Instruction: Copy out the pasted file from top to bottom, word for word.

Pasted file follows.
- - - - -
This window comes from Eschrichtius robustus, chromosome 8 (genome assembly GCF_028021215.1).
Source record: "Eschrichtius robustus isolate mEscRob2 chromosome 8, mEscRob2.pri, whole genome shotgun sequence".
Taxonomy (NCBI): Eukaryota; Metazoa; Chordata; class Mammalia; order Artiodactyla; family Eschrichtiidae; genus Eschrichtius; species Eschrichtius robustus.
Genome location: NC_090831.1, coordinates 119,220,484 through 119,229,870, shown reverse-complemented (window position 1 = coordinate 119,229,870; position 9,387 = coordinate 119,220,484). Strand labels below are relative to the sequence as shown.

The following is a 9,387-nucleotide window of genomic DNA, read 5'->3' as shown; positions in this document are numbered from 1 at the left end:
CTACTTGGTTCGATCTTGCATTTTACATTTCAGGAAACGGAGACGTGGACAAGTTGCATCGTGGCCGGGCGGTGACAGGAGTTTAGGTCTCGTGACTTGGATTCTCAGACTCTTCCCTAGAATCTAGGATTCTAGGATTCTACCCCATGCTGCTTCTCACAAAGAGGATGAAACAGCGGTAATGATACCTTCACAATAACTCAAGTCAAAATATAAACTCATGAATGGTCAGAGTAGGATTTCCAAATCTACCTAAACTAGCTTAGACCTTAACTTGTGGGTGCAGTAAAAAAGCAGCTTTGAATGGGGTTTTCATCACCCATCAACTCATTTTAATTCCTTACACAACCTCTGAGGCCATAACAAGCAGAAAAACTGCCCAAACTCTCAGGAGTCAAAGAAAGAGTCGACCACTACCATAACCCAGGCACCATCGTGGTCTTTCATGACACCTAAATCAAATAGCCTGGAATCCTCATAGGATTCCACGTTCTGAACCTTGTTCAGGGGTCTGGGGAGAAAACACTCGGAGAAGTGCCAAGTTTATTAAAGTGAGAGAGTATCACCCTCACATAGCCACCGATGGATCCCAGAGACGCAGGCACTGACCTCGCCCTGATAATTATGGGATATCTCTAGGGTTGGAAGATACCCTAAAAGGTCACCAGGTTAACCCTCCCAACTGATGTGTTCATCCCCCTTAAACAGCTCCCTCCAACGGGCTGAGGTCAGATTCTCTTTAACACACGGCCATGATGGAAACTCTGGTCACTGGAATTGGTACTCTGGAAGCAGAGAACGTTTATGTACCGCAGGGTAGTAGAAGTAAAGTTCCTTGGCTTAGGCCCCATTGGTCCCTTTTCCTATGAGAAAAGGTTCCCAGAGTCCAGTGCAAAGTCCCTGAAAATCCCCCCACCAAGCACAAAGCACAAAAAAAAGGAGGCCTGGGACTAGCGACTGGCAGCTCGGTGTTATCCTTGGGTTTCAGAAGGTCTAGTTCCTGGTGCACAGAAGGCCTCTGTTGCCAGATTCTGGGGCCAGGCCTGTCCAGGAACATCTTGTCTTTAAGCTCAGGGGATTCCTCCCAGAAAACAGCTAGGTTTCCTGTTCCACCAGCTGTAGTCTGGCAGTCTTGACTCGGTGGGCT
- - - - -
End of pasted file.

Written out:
This window comes from Eschrichtius robustus, chromosome 8 (genome assembly GCF_028021215.1).
Source record: "Eschrichtius robustus isolate mEscRob2 chromosome 8, mEscRob2.pri, whole genome shotgun sequence".
Taxonomy (NCBI): Eukaryota; Metazoa; Chordata; class Mammalia; order Artiodactyla; family Eschrichtiidae; genus Eschrichtius; species Eschrichtius robustus.
Genome location: NC_090831.1, coordinates 119,220,484 through 119,229,870, shown reverse-complemented (window position 1 = coordinate 119,229,870; position 9,387 = coordinate 119,220,484). Strand labels below are relative to the sequence as shown.

The following is a 9,387-nucleotide window of genomic DNA, read 5'->3' as shown; positions in this document are numbered from 1 at the left end:
CTACTTGGTTCGATCTTGCATTTTACATTTCAGGAAACGGAGACGTGGACAAGTTGCATCGTGGCCGGGCGGTGACAGGAGTTTAGGTCTCGTGACTTGGATTCTCAGACTCTTCCCTAGAATCTAGGATTCTAGGATTCTACCCCATGCTGCTTCTCACAAAGAGGATGAAACAGCGGTAATGATACCTTCACAATAACTCAAGTCAAAATATAAACTCATGAATGGTCAGAGTAGGATTTCCAAATCTACCTAAACTAGCTTAGACCTTAACTTGTGGGTGCAGTAAAAAAGCAGCTTTGAATGGGGTTTTCATCACCCATCAACTCATTTTAATTCCTTACACAACCTCTGAGGCCATAACAAGCAGAAAAACTGCCCAAACTCTCAGGAGTCAAAGAAAGAGTCGACCACTACCATAACCCAGGCACCATCGTGGTCTTTCATGACACCTAAATCAAATAGCCTGGAATCCTCATAGGATTCCACGTTCTGAACCTTGTTCAGGGGTCTGGGGAGAAAACACTCGGAGAAGTGCCAAGTTTATTAAAGTGAGAGAGTATCACCCTCACATAGCCACCGATGGATCCCAGAGACGCAGGCACTGACCTCGCCCTGATAATTATGGGATATCTCTAGGGTTGGAAGATACCCTAAAAGGTCACCAGGTTAACCCTCCCAACTGATGTGTTCATCCCCCTTAAACAGCTCCCTCCAACGGGCTGAGGTCAGATTCTCTTTAACACACGGCCATGATGGAAACTCTGGTCACTGGAATTGGTACTCTGGAAGCAGAGAACGTTTATGTACCGCAGGGTAGTAGAAGTAAAGTTCCTTGGCTTAGGCCCCATTGGTCCCTTTTCCTATGAGAAAAGGTTCCCAGAGTCCAGTGCAAAGTCCCTGAAAATCCCCCCACCAAGCACAAAGCACAAAAAAAAGGAGGCCTGGGACTAGCGACTGGCAGCTCGGTGTTATCCTTGGGTTTCAGAAGGTCTAGTTCCTGGTGCACAGAAGGCCTCTGTTGCCAGATTCTGGGGCCAGGCCTGTCCAGGAACATCTTGTCTTTAAGCTCAGGGGATTCCTCCCAGAAAACAGCTAGGTTTCCTGTTCCACCAGCTGTAGTCTGGCAGTCTTGACTCGGTGGGCT